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When those boxes of heavily redacted documents start to pile in, reporters at The Narwhal waste no time in looking for kernels of news that matter the most. Just ask our Prairies reporter Drew Anderson, who gleefully scanned through freedom of information files like a kid in a candy store, leading to pretty damning revelations in Alberta this spring. Long story short: the government wasn’t being forthright when it claimed its pause on new renewable energy projects wasn’t political. Just like that, our small team was again leading the charge on a pretty big story

In an oil-rich province like Alberta, that kind of reporting is crucial. But look at our investigative work on the Coastal GasLink pipeline to the west, or our Greenbelt reporting out in Ontario. They all highlight one thing: those with power over our shared natural world don’t want you to know how — or why — they call the shots. And we try to disrupt that.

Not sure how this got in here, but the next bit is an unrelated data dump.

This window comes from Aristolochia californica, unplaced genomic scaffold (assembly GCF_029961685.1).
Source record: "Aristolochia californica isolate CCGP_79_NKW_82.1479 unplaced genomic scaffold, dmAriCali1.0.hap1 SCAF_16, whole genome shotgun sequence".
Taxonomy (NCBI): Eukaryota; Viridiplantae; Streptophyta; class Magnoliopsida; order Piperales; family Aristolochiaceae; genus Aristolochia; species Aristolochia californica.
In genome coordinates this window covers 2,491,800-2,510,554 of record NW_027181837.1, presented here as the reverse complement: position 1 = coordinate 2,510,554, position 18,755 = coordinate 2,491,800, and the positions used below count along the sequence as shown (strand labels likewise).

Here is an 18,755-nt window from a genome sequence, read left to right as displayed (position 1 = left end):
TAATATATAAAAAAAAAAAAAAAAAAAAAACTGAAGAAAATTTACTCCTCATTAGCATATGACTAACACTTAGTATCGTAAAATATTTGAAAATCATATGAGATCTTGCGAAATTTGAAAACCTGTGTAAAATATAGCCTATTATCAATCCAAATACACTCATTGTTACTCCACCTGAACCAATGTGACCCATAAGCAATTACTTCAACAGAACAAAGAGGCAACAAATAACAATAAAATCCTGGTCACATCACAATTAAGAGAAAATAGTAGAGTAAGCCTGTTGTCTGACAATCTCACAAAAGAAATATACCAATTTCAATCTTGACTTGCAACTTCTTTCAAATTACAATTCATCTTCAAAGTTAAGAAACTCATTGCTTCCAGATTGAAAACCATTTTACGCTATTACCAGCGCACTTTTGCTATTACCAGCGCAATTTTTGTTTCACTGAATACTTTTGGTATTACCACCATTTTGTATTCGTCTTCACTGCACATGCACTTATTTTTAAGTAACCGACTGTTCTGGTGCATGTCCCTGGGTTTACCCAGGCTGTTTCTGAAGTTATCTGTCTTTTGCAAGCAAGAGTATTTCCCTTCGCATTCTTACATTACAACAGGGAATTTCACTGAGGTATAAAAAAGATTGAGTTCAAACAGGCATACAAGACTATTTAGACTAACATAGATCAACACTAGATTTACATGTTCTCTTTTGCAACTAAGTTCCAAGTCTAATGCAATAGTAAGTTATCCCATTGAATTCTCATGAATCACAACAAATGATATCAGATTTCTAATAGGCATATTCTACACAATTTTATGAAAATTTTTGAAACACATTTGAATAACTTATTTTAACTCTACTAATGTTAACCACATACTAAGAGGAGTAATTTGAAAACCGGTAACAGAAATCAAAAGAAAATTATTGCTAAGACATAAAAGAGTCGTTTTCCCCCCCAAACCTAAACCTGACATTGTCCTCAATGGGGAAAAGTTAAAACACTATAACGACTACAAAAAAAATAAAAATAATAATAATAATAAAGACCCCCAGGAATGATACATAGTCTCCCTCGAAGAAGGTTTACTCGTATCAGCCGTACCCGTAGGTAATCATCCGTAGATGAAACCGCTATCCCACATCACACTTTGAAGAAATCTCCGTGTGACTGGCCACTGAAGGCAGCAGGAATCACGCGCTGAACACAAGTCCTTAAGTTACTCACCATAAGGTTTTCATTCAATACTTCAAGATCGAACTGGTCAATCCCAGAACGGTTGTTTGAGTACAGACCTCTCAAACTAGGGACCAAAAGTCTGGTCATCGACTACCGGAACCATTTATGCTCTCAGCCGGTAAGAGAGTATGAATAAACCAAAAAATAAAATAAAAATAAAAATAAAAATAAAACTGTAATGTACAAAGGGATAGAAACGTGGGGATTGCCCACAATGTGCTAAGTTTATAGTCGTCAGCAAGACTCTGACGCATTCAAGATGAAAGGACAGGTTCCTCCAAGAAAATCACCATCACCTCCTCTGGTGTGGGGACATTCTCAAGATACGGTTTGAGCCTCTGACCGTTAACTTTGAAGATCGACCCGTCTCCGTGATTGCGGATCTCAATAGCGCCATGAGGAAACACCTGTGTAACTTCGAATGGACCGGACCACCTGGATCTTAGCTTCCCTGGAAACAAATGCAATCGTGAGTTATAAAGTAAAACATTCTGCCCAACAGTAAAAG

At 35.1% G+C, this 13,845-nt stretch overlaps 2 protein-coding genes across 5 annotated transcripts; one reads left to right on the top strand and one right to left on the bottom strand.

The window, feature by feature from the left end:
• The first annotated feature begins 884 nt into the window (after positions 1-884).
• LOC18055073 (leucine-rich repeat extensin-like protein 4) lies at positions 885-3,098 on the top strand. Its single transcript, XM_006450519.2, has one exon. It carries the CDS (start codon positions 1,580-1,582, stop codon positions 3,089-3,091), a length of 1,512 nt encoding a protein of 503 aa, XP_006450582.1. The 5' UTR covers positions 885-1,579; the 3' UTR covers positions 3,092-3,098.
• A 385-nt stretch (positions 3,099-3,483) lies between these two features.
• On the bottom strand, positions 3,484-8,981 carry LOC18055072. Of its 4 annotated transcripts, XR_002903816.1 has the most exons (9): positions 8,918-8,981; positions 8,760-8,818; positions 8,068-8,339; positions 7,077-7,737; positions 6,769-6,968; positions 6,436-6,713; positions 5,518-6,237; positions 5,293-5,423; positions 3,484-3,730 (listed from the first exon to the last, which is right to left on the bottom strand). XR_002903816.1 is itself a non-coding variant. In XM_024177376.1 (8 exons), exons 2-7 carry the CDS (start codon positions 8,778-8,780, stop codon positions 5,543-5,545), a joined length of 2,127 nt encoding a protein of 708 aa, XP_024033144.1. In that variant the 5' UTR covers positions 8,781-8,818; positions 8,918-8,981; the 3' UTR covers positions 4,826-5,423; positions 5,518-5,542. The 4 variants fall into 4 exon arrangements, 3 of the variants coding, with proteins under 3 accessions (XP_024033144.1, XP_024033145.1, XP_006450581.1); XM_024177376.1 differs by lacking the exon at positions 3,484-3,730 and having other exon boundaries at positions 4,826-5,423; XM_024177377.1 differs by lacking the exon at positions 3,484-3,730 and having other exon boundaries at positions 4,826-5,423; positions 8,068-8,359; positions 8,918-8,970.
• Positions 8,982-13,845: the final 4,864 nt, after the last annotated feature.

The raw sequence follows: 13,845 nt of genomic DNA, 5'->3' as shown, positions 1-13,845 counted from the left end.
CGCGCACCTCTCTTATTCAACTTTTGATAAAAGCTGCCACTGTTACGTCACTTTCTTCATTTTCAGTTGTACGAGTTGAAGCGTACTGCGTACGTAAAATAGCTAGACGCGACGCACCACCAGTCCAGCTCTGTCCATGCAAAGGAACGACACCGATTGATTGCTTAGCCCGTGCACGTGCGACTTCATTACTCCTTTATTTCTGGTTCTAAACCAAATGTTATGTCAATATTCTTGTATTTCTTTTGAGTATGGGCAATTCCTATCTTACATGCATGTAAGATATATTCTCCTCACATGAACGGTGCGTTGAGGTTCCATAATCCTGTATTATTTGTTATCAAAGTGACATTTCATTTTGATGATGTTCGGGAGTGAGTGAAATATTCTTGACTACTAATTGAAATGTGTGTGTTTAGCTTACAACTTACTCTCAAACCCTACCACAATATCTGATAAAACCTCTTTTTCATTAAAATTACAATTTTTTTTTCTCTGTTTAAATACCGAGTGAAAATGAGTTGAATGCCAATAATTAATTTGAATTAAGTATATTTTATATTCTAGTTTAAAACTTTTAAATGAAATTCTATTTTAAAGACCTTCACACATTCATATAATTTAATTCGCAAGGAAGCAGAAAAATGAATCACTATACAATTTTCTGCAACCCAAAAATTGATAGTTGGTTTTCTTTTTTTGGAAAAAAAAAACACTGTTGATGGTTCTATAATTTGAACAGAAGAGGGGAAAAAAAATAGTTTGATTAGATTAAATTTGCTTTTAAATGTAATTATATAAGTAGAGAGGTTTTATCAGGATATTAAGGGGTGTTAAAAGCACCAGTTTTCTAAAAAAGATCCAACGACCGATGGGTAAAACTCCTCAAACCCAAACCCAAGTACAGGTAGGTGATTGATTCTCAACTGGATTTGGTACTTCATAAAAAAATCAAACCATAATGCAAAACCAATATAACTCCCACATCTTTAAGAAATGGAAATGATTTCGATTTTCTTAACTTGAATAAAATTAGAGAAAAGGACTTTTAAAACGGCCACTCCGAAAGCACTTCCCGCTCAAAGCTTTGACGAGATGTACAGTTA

Our journalism is powered by people just like you. We never take corporate ad dollars, or put this public-interest information behind a paywall. Here’s the thing: we need 300 new members to join this month to meet our budget. Will you join the pod of Narwhals that make a difference by helping us uncover some of the most important stories of our time?

The Narwhal’s reporters uncover energy stories that send shockwaves throughout Canada. But they can’t do it alone — we need to add 300 new members this month to meet our budget. Will you support crucial climate reporting that makes an impact?
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The Narwhal’s reporters uncover energy stories that send shockwaves throughout Canada. But they can’t do it alone — we need to add 300 new members this month to meet our budget. Will you support crucial climate reporting that makes an impact?